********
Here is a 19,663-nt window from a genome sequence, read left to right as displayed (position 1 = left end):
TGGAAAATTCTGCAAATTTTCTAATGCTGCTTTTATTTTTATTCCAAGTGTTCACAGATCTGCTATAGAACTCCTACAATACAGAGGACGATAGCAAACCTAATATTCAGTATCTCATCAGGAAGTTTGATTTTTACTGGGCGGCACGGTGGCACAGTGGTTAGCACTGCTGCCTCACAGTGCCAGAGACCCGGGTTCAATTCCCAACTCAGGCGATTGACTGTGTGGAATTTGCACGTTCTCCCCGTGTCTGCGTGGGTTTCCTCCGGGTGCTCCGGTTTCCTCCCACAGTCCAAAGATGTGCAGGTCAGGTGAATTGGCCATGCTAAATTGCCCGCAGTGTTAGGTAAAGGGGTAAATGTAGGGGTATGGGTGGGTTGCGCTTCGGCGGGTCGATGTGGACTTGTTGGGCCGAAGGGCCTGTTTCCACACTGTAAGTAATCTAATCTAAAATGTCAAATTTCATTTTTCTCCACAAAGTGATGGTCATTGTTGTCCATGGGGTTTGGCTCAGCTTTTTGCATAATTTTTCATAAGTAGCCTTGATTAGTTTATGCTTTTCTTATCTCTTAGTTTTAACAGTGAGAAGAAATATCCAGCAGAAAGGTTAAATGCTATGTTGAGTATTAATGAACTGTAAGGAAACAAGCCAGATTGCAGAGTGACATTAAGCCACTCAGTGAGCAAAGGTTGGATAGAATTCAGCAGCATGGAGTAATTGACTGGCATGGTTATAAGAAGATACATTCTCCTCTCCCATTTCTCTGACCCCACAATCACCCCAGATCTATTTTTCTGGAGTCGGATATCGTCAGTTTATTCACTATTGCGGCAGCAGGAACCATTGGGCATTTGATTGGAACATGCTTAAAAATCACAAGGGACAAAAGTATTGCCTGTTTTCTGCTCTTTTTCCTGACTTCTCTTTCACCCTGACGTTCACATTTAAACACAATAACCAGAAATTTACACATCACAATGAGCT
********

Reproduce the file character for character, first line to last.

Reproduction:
Here is a 19,663-nt window from a genome sequence, read left to right as displayed (position 1 = left end):
TGGAAAATTCTGCAAATTTTCTAATGCTGCTTTTATTTTTATTCCAAGTGTTCACAGATCTGCTATAGAACTCCTACAATACAGAGGACGATAGCAAACCTAATATTCAGTATCTCATCAGGAAGTTTGATTTTTACTGGGCGGCACGGTGGCACAGTGGTTAGCACTGCTGCCTCACAGTGCCAGAGACCCGGGTTCAATTCCCAACTCAGGCGATTGACTGTGTGGAATTTGCACGTTCTCCCCGTGTCTGCGTGGGTTTCCTCCGGGTGCTCCGGTTTCCTCCCACAGTCCAAAGATGTGCAGGTCAGGTGAATTGGCCATGCTAAATTGCCCGCAGTGTTAGGTAAAGGGGTAAATGTAGGGGTATGGGTGGGTTGCGCTTCGGCGGGTCGATGTGGACTTGTTGGGCCGAAGGGCCTGTTTCCACACTGTAAGTAATCTAATCTAAAATGTCAAATTTCATTTTTCTCCACAAAGTGATGGTCATTGTTGTCCATGGGGTTTGGCTCAGCTTTTTGCATAATTTTTCATAAGTAGCCTTGATTAGTTTATGCTTTTCTTATCTCTTAGTTTTAACAGTGAGAAGAAATATCCAGCAGAAAGGTTAAATGCTATGTTGAGTATTAATGAACTGTAAGGAAACAAGCCAGATTGCAGAGTGACATTAAGCCACTCAGTGAGCAAAGGTTGGATAGAATTCAGCAGCATGGAGTAATTGACTGGCATGGTTATAAGAAGATACATTCTCCTCTCCCATTTCTCTGACCCCACAATCACCCCAGATCTATTTTTCTGGAGTCGGATATCGTCAGTTTATTCACTATTGCGGCAGCAGGAACCATTGGGCATTTGATTGGAACATGCTTAAAAATCACAAGGGACAAAAGTATTGCCTGTTTTCTGCTCTTTTTCCTGACTTCTCTTTCACCCTGACGTTCACATTTAAACACAATAACCAGAAATTTACACATCACAATGAGCT